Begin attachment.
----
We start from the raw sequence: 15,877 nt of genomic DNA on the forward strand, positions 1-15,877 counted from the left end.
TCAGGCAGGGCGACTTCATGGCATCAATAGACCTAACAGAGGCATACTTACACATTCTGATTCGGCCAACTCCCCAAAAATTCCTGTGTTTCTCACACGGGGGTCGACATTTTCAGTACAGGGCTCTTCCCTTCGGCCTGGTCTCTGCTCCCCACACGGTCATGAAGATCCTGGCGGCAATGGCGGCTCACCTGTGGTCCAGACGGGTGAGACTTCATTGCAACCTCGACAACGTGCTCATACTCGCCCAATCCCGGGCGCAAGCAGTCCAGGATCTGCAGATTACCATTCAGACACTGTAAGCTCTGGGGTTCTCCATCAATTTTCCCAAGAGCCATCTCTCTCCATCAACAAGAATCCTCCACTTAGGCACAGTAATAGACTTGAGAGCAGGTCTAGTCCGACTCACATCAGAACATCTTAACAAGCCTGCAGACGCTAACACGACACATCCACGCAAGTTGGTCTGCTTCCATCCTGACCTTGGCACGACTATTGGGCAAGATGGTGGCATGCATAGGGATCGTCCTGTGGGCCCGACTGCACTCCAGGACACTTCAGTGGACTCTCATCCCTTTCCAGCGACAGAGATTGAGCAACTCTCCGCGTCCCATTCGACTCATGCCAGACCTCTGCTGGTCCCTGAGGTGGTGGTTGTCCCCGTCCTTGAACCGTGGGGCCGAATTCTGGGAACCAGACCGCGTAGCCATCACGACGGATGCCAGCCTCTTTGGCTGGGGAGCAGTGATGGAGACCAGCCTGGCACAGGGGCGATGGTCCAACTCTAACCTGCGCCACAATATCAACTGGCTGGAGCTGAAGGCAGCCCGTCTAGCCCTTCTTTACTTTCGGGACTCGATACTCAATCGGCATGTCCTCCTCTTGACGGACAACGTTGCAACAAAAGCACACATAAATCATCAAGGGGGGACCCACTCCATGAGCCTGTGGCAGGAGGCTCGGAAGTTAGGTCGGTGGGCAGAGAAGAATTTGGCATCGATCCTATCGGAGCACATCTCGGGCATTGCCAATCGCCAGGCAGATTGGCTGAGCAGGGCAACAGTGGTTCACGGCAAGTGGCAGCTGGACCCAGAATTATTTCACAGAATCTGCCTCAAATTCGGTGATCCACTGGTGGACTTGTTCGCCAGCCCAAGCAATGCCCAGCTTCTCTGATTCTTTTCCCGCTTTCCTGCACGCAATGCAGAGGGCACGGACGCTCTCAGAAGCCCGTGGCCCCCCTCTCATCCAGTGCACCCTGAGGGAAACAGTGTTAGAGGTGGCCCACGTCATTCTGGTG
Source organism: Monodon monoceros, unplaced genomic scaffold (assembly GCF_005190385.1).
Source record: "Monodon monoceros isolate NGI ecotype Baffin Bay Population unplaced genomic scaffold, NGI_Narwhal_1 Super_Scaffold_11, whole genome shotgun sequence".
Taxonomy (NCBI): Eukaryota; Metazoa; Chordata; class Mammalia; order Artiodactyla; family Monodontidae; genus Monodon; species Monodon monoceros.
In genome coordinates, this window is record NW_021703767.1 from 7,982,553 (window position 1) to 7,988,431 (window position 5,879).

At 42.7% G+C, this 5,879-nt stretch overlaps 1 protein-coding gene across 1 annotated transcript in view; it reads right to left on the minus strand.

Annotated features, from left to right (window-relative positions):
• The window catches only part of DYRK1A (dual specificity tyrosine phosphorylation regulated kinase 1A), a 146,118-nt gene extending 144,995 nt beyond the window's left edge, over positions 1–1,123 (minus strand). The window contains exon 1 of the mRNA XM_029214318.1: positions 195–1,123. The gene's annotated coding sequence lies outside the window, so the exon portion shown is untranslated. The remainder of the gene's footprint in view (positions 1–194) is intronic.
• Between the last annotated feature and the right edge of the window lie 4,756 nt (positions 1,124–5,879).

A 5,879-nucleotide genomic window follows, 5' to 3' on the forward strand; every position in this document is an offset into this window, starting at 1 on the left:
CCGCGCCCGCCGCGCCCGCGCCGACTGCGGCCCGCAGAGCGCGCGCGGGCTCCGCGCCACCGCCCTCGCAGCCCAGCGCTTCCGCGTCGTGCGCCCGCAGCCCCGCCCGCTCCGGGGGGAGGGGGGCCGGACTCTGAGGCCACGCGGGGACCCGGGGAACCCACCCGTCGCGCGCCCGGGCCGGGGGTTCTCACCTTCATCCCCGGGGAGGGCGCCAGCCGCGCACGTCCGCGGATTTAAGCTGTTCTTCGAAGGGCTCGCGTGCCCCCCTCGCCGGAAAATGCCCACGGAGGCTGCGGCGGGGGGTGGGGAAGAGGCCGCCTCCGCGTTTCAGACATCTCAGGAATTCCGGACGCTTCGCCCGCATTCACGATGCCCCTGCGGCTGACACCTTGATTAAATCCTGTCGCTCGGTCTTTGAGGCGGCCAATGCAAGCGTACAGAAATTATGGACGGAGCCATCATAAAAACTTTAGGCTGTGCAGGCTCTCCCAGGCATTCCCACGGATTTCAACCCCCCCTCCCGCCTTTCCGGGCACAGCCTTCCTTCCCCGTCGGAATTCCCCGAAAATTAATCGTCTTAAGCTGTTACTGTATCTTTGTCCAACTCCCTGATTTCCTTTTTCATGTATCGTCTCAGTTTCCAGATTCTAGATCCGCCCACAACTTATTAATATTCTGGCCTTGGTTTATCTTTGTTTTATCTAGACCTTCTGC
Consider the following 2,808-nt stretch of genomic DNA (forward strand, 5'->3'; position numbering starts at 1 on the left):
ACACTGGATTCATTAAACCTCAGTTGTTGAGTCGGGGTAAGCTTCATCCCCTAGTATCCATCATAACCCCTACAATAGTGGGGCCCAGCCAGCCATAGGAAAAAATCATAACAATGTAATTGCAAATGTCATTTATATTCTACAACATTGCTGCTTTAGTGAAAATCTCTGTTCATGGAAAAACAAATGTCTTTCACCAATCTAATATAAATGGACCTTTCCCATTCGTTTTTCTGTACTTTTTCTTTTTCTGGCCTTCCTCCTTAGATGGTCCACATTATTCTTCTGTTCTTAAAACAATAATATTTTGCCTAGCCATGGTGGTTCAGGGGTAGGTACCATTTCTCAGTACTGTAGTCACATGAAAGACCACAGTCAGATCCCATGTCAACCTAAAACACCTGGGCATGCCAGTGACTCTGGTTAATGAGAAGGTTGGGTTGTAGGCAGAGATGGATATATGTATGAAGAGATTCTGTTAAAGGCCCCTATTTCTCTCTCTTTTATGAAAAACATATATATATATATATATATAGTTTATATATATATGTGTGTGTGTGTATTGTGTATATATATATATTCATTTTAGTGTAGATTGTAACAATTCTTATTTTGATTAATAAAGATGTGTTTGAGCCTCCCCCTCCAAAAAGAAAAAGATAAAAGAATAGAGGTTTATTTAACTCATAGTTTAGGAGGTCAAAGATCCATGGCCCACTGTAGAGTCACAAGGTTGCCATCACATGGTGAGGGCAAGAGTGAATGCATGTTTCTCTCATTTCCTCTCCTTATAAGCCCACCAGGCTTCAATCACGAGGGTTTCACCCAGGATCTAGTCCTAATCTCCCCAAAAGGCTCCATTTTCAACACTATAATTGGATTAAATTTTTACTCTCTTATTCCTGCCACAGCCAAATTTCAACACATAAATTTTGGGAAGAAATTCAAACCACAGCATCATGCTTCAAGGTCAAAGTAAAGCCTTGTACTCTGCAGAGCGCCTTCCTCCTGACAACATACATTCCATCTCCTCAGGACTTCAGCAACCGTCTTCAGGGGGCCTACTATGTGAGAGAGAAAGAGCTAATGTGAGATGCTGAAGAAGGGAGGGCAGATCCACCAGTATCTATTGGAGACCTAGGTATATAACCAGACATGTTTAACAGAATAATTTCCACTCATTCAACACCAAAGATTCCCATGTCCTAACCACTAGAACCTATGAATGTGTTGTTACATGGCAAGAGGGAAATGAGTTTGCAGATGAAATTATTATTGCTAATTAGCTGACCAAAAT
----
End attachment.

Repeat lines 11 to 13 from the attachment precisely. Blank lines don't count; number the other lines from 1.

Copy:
A 5,879-nucleotide genomic window follows, 5' to 3' on the forward strand; every position in this document is an offset into this window, starting at 1 on the left:
CCGCGCCCGCCGCGCCCGCGCCGACTGCGGCCCGCAGAGCGCGCGCGGGCTCCGCGCCACCGCCCTCGCAGCCCAGCGCTTCCGCGTCGTGCGCCCGCAGCCCCGCCCGCTCCGGGGGGAGGGGGGCCGGACTCTGAGGCCACGCGGGGACCCGGGGAACCCACCCGTCGCGCGCCCGGGCCGGGGGTTCTCACCTTCATCCCCGGGGAGGGCGCCAGCCGCGCACGTCCGCGGATTTAAGCTGTTCTTCGAAGGGCTCGCGTGCCCCCCTCGCCGGAAAATGCCCACGGAGGCTGCGGCGGGGGGTGGGGAAGAGGCCGCCTCCGCGTTTCAGACATCTCAGGAATTCCGGACGCTTCGCCCGCATTCACGATGCCCCTGCGGCTGACACCTTGATTAAATCCTGTCGCTCGGTCTTTGAGGCGGCCAATGCAAGCGTACAGAAATTATGGACGGAGCCATCATAAAAACTTTAGGCTGTGCAGGCTCTCCCAGGCATTCCCACGGATTTCAACCCCCCCTCCCGCCTTTCCGGGCACAGCCTTCCTTCCCCGTCGGAATTCCCCGAAAATTAATCGTCTTAAGCTGTTACTGTATCTTTGTCCAACTCCCTGATTTCCTTTTTCATGTATCGTCTCAGTTTCCAGATTCTAGATCCGCCCACAACTTATTAATATTCTGGCCTTGGTTTATCTTTGTTTTATCTAGACCTTCTGC
Consider the following 2,808-nt stretch of genomic DNA (forward strand, 5'->3'; position numbering starts at 1 on the left):